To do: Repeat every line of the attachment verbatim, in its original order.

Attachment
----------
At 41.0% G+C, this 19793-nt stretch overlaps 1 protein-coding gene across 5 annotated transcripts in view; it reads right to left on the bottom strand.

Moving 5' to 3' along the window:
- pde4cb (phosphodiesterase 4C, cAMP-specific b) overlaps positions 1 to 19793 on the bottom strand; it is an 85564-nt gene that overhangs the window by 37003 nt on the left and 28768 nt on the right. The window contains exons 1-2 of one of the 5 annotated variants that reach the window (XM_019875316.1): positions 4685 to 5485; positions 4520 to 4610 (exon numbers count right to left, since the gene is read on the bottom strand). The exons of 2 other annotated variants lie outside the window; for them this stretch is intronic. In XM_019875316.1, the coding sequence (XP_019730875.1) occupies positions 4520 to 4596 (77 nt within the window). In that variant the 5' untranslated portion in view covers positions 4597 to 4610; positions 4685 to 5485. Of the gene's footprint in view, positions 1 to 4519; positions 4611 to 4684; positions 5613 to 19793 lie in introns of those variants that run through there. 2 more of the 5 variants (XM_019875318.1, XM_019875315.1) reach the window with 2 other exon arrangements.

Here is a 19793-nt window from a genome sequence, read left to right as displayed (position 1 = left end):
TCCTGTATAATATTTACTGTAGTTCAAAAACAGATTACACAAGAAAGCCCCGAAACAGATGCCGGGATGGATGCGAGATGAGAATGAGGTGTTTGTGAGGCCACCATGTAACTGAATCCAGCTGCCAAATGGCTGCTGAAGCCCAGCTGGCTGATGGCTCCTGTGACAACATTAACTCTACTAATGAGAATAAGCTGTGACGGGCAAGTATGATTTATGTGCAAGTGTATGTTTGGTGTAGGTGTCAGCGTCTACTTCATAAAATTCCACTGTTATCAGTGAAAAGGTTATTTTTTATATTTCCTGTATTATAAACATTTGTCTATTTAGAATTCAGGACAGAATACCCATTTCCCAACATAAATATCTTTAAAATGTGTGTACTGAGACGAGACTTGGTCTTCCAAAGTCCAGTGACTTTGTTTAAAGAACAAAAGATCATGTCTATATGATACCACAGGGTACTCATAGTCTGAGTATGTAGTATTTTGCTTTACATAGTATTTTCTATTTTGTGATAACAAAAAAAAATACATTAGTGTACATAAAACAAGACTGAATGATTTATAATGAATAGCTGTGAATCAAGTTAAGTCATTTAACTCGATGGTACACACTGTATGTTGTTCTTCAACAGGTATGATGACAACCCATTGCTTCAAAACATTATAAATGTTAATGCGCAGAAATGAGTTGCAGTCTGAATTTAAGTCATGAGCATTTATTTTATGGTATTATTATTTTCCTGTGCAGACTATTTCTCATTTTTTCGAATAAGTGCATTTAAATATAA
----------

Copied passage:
At 41.0% G+C, this 19793-nt stretch overlaps 1 protein-coding gene across 5 annotated transcripts in view; it reads right to left on the bottom strand.

Moving 5' to 3' along the window:
- pde4cb (phosphodiesterase 4C, cAMP-specific b) overlaps positions 1 to 19793 on the bottom strand; it is an 85564-nt gene that overhangs the window by 37003 nt on the left and 28768 nt on the right. The window contains exons 1-2 of one of the 5 annotated variants that reach the window (XM_019875316.1): positions 4685 to 5485; positions 4520 to 4610 (exon numbers count right to left, since the gene is read on the bottom strand). The exons of 2 other annotated variants lie outside the window; for them this stretch is intronic. In XM_019875316.1, the coding sequence (XP_019730875.1) occupies positions 4520 to 4596 (77 nt within the window). In that variant the 5' untranslated portion in view covers positions 4597 to 4610; positions 4685 to 5485. Of the gene's footprint in view, positions 1 to 4519; positions 4611 to 4684; positions 5613 to 19793 lie in introns of those variants that run through there. 2 more of the 5 variants (XM_019875318.1, XM_019875315.1) reach the window with 2 other exon arrangements.

Here is a 19793-nt window from a genome sequence, read left to right as displayed (position 1 = left end):
TCCTGTATAATATTTACTGTAGTTCAAAAACAGATTACACAAGAAAGCCCCGAAACAGATGCCGGGATGGATGCGAGATGAGAATGAGGTGTTTGTGAGGCCACCATGTAACTGAATCCAGCTGCCAAATGGCTGCTGAAGCCCAGCTGGCTGATGGCTCCTGTGACAACATTAACTCTACTAATGAGAATAAGCTGTGACGGGCAAGTATGATTTATGTGCAAGTGTATGTTTGGTGTAGGTGTCAGCGTCTACTTCATAAAATTCCACTGTTATCAGTGAAAAGGTTATTTTTTATATTTCCTGTATTATAAACATTTGTCTATTTAGAATTCAGGACAGAATACCCATTTCCCAACATAAATATCTTTAAAATGTGTGTACTGAGACGAGACTTGGTCTTCCAAAGTCCAGTGACTTTGTTTAAAGAACAAAAGATCATGTCTATATGATACCACAGGGTACTCATAGTCTGAGTATGTAGTATTTTGCTTTACATAGTATTTTCTATTTTGTGATAACAAAAAAAAATACATTAGTGTACATAAAACAAGACTGAATGATTTATAATGAATAGCTGTGAATCAAGTTAAGTCATTTAACTCGATGGTACACACTGTATGTTGTTCTTCAACAGGTATGATGACAACCCATTGCTTCAAAACATTATAAATGTTAATGCGCAGAAATGAGTTGCAGTCTGAATTTAAGTCATGAGCATTTATTTTATGGTATTATTATTTTCCTGTGCAGACTATTTCTCATTTTTTCGAATAAGTGCATTTAAATATAA